Procurement software startup Pivot raises $21.6 million just a few months after its creation
French startup Pivot is an interesting startup story as it is scaling at a rapid pace even though startup investments are down in Europe. After raising a $5.3 million pre-seed round in April (€5 million), the company worked on the first iteration of its procurement tool over the summer.
In September, Pivot started selling its software solution to its first clients. And feedback has been so great that Pivot is raising another $21.6 million (€20 million) in a new Series A round from its existing investors — and in particular Visionaries, Emblem, Anamcara and Oliver Samwer.
I already wrote a lengthy description of Pivot, so I also encourage you to read my previous article on the startup. But in short, Pivot is a modern spend management solution that supposedly works better than Oracle NetSuite’s procurement component or Coupa.
Instead of relying on lengthy integration processes, Pivot integrates with your existing financial stack as much as possible as well as your ERP. After that, admins can configure Pivot to their needs so that it isn’t too complicated to use. This way, purchase order forms are easier to understand for employees as well.
It means that Pivot has a no-code interface to build internal workflows for purchase orders. For instance, if the price is above a certain threshold, it can trigger validation rules. Pivot can also use the company’s org chart to ping other employees in Slack or Microsoft Teams.
Once everything is in Pivot, finance teams can approve or deny purchases and see the overall picture. Other teams can also keep track of their budgets to see if they’re overspending (or underspending). Everything is synchronized with your ERP, which remains the single source of truth for vendors and invoices.
The reason a tool like Pivot makes sense in the current environment is that companies are looking at ways to cut costs. “Pivot offers a unique response to a problem we witness in any of our LPs companies – no matter if a digital scaleup or an industrial world market leader – in a context of drastic cost-cutting,” Visionaries founding partner Robert Lacher said in a statement.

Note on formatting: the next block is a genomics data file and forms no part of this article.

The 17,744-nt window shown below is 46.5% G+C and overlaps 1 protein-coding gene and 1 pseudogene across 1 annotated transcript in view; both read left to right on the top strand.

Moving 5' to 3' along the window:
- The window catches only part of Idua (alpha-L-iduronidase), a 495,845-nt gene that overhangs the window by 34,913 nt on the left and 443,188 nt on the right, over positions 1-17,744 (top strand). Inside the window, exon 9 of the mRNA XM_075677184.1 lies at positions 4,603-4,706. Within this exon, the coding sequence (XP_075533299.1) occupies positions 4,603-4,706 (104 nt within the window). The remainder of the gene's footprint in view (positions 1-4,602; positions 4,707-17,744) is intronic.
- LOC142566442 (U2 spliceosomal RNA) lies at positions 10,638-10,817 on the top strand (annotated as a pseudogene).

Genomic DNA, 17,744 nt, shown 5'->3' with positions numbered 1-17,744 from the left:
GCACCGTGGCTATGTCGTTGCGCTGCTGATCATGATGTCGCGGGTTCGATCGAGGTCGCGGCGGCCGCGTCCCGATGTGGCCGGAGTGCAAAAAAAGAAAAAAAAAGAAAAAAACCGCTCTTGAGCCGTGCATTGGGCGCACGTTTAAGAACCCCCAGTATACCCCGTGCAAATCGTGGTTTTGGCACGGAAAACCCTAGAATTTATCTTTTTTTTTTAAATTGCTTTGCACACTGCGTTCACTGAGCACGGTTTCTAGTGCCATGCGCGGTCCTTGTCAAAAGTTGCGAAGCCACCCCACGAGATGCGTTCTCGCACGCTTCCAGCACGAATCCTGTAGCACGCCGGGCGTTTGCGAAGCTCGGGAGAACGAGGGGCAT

Change of plan
“We hadn’t planned to raise so quickly, and we still have most of the funds from the initial round. With another €20 million in the bank, we can change the plan and be much more ambitious on recruitment to build the vision of our product and get known faster. It was our speed of execution that convinced the investors to do this round so quickly,” Pivot co-founder and CEO Romain Libeau told me in an email.
Pivot co-founders are used to operating in big tech companies so they know what they’re supposed to do with this new funding. The startup’s CEO was one of the first employees at Swile and more recently acted as the chief product officer for the French unicorn. Marc-Antoine Lacroix previously worked for Qonto as CTO and then CPO. Finally, Estelle Giuly worked as an engineer for several enterprise companies and for Wave.ai.
Pivot already plans to grow to a team of 50 people by the end of the year — and then it wants to double in size every year for the next two years. “We’ve set ourselves a target of €1 million in [annual recurring revenue] over the course of 2024 — as soon as possible,” Libeau said.
For now, the company plans to end the year with 10 clients. It doesn’t seem like that many customers, but Pivot is building an enterprise SaaS product. And investors are likely building on the future potential as much as the team’s track record.
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